Jewelers

Guide to Jewelry

Rick Terry Jewelry / Guide to Jewelry

A Jeweler's Guide

To Jewelry

At Rick Terry Jewelry Designs, we’re more than just a jewelry store. We want to be your jeweler. When you work with us, whether it’s purchasing an engagement ring, choosing the perfect gift for a loved one, or working with us to create the custom piece of your dreams, we want you to be informed and educated about the processes and materials we use. There are so many options when it comes to buying jewelry that the task can seem daunting, overwhelming, and confusing. However, we hope that with a little help from our Jeweler’s Guide to Jewelry, you will be shopping like a professional in no time.

Basic

Ring Terminology

There are many different parts that make up your ring.

The head (or setting) is the portion of the ring that typically holds the stone, whether that’s a diamond or other precious stone.

The shank is the lower portion of the ring.

The prong is a little metal claw that holds the diamond in place. Prongs can be rounded, pointed, flat, or V-shaped.

Inspection

of Design

There are stark differences between the type of design work on a ring when it is commercially made versus when it is handmade. The craftsmanship differs significantly and impacts the quality of the ring. Always be sure to get your ring inspected every four to six months by a jeweler in order to investigate wear-and-tear, to get it properly cleaned, and ensure there are no issues that need to be addressed.

Ring

Designs and Terms

There are many ways to combine shank profiles, shapes, and design anatomy to achieve your ideal design. We have a few styles shown above and explained below. If you have additional questions, feel free to contact us for more information.

Cathedral shank: Cathedral settings are one of the most classic engagement ring settings. It uses arches of metal to hold the diamond or other gemstones. The cathedral may be set with prongs, bezel, or tension setting.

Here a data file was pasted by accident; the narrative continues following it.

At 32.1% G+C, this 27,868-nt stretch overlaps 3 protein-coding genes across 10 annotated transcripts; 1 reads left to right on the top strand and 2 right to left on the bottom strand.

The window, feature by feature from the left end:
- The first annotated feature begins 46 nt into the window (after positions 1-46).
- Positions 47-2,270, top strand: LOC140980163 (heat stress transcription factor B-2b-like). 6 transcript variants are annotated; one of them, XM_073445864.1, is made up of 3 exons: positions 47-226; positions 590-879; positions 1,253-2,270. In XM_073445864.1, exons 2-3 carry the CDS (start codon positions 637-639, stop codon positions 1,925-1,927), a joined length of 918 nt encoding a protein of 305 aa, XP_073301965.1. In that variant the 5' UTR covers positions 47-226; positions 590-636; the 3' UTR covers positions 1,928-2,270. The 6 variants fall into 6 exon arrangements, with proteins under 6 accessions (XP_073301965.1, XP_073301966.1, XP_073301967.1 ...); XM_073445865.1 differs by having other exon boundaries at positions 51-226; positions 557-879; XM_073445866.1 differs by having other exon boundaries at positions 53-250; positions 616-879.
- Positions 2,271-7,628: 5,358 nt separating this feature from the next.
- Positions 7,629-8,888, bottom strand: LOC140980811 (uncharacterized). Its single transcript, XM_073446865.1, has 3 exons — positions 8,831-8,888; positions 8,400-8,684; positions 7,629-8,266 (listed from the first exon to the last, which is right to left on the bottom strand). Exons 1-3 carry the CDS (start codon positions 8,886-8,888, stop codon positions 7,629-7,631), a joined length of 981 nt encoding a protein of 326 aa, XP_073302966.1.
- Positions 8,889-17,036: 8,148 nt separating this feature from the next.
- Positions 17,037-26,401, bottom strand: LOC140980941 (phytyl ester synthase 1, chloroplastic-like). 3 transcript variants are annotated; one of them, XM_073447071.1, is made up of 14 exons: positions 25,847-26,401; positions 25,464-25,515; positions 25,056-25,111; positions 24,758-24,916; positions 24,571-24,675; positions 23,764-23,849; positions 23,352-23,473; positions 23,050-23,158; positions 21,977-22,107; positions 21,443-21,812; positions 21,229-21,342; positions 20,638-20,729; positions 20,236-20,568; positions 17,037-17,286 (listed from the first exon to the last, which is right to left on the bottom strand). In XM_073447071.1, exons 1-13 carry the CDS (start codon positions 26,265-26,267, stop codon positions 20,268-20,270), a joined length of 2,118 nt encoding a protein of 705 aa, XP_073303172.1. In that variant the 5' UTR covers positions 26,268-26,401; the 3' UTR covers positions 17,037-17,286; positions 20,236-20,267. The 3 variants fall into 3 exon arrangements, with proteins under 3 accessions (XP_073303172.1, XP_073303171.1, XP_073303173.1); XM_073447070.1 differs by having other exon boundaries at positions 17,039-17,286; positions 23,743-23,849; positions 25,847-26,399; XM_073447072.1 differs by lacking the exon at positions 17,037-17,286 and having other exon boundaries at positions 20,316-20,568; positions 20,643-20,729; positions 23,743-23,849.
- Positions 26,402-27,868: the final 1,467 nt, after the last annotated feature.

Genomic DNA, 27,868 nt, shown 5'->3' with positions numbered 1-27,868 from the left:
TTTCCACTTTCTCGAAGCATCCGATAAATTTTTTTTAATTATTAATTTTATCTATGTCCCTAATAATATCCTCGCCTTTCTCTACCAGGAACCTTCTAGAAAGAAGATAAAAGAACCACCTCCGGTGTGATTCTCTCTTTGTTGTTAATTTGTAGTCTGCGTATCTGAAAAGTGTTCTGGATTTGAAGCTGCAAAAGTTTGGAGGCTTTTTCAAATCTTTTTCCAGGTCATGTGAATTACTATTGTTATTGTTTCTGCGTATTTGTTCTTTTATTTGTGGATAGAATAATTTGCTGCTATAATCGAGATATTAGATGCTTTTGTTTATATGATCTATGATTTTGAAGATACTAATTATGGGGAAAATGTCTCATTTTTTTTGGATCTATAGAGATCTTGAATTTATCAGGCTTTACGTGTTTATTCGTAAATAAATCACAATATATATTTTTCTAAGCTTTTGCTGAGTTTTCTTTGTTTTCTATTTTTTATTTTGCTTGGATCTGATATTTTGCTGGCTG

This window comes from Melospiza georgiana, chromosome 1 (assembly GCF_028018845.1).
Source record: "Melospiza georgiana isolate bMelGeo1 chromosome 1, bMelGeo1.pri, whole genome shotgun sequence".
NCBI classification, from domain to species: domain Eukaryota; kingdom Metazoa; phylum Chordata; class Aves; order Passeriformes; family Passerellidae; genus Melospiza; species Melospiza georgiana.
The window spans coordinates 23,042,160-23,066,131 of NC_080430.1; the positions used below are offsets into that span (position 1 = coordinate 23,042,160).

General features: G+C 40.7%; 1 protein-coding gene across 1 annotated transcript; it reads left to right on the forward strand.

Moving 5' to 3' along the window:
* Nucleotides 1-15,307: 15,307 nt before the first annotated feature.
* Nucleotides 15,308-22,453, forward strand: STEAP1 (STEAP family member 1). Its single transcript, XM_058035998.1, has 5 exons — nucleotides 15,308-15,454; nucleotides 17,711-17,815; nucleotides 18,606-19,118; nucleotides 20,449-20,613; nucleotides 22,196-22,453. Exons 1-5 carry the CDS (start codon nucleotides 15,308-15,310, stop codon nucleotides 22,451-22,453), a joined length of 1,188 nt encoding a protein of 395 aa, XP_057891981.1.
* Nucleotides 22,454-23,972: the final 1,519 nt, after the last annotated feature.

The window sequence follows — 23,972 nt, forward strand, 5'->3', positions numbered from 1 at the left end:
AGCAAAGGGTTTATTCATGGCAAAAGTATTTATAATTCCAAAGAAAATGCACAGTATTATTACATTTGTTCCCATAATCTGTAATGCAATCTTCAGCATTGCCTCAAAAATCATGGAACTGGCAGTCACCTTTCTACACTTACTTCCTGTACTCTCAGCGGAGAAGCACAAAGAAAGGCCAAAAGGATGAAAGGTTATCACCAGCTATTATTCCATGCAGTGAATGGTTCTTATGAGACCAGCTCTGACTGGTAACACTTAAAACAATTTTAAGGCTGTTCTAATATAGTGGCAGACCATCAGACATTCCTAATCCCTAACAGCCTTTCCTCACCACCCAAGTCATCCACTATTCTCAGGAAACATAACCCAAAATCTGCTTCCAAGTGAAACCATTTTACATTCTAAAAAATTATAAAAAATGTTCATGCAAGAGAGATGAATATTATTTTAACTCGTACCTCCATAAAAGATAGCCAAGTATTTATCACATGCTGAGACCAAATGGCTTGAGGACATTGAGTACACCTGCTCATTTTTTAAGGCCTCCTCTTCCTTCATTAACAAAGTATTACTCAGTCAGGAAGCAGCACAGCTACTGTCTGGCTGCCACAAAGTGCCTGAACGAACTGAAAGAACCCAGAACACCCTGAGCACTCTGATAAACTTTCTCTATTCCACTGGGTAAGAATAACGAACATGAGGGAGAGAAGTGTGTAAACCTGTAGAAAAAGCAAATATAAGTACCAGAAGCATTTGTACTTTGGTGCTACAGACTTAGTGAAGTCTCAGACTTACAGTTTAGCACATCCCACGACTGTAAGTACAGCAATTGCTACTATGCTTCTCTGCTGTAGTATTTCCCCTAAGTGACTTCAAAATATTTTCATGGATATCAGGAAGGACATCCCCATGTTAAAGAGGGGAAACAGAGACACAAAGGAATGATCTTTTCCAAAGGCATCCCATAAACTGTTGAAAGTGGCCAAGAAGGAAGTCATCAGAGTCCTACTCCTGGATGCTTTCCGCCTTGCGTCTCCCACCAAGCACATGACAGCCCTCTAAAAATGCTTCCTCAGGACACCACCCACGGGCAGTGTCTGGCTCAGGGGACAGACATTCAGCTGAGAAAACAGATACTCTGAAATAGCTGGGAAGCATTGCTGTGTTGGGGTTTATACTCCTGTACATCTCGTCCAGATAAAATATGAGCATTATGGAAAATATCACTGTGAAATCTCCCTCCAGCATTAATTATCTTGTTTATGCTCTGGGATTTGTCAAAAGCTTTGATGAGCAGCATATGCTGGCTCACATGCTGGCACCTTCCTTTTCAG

Halo: A halo setting refers to the placement of diamonds in a concentric circle or square around a center stone. The halo setting makes the center stone appear larger.
Solitaire: The solitaire describes a ring with a single diamond or gemstone set into the ring.
Bypass Shank: With a bypass ring shank the two sides of the band overlap or traverse rather than forming a straight line.
Split Shank: A split-shank refers to a ring in which the shank splits into two separate shanks.

Setting

Styles

There are many ways to hold a stone in a design. The most common are prong set, channel set, bead & bright, and bezel set.

Prong set: The prong is a little metal claw that grips the diamond (or other stone) tightly, holding it in place. Prongs can be rounded, pointed, flat, or v-shaped. Most prong settings feature four or six prongs.
Channel Set: Channel settings provide a secure way to set smaller diamonds in a row in the band of a ring, creating a metal channel of stones.
Bead & Bright/Pave settings: Pave settings use closely set diamonds with minimal visibility of the prongs or beads holding them in place, giving the impression of continuous sparkle.
Bezel Set: With a bezel setting, instead of holding the diamond with prongs, it encircles the stone with a thin metal rim.
Tension Setting: Tension settings use tension in a metal band that secures the stones in place so they appear suspended between the two sides of the shank.

Stone

Shapes

When choosing diamonds, the first choice is often deciding what shape to use. Round cut diamonds are by far the most popular, with nearly 75% of all diamond purchases being round. Princess cuts are also quite popular, but there are a wide range of diamond shapes and styles to examine. Take a look at our graph above and feel free to stop by one of our stores to try one on.